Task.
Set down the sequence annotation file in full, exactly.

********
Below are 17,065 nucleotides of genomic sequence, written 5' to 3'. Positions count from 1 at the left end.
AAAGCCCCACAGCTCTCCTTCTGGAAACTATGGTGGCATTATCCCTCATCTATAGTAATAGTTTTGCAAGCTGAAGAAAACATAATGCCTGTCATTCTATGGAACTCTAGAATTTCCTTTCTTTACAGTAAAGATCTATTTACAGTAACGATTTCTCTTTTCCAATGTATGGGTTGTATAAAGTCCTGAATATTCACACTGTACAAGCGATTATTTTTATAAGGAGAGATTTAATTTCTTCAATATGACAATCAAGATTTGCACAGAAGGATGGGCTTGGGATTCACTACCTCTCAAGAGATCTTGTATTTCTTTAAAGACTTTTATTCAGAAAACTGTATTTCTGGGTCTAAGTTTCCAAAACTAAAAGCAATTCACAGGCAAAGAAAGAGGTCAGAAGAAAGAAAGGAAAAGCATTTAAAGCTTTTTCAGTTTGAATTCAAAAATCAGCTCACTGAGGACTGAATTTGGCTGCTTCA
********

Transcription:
Below are 17,065 nucleotides of genomic sequence, written 5' to 3'. Positions count from 1 at the left end.
AAAGCCCCACAGCTCTCCTTCTGGAAACTATGGTGGCATTATCCCTCATCTATAGTAATAGTTTTGCAAGCTGAAGAAAACATAATGCCTGTCATTCTATGGAACTCTAGAATTTCCTTTCTTTACAGTAAAGATCTATTTACAGTAACGATTTCTCTTTTCCAATGTATGGGTTGTATAAAGTCCTGAATATTCACACTGTACAAGCGATTATTTTTATAAGGAGAGATTTAATTTCTTCAATATGACAATCAAGATTTGCACAGAAGGATGGGCTTGGGATTCACTACCTCTCAAGAGATCTTGTATTTCTTTAAAGACTTTTATTCAGAAAACTGTATTTCTGGGTCTAAGTTTCCAAAACTAAAAGCAATTCACAGGCAAAGAAAGAGGTCAGAAGAAAGAAAGGAAAAGCATTTAAAGCTTTTTCAGTTTGAATTCAAAAATCAGCTCACTGAGGACTGAATTTGGCTGCTTCA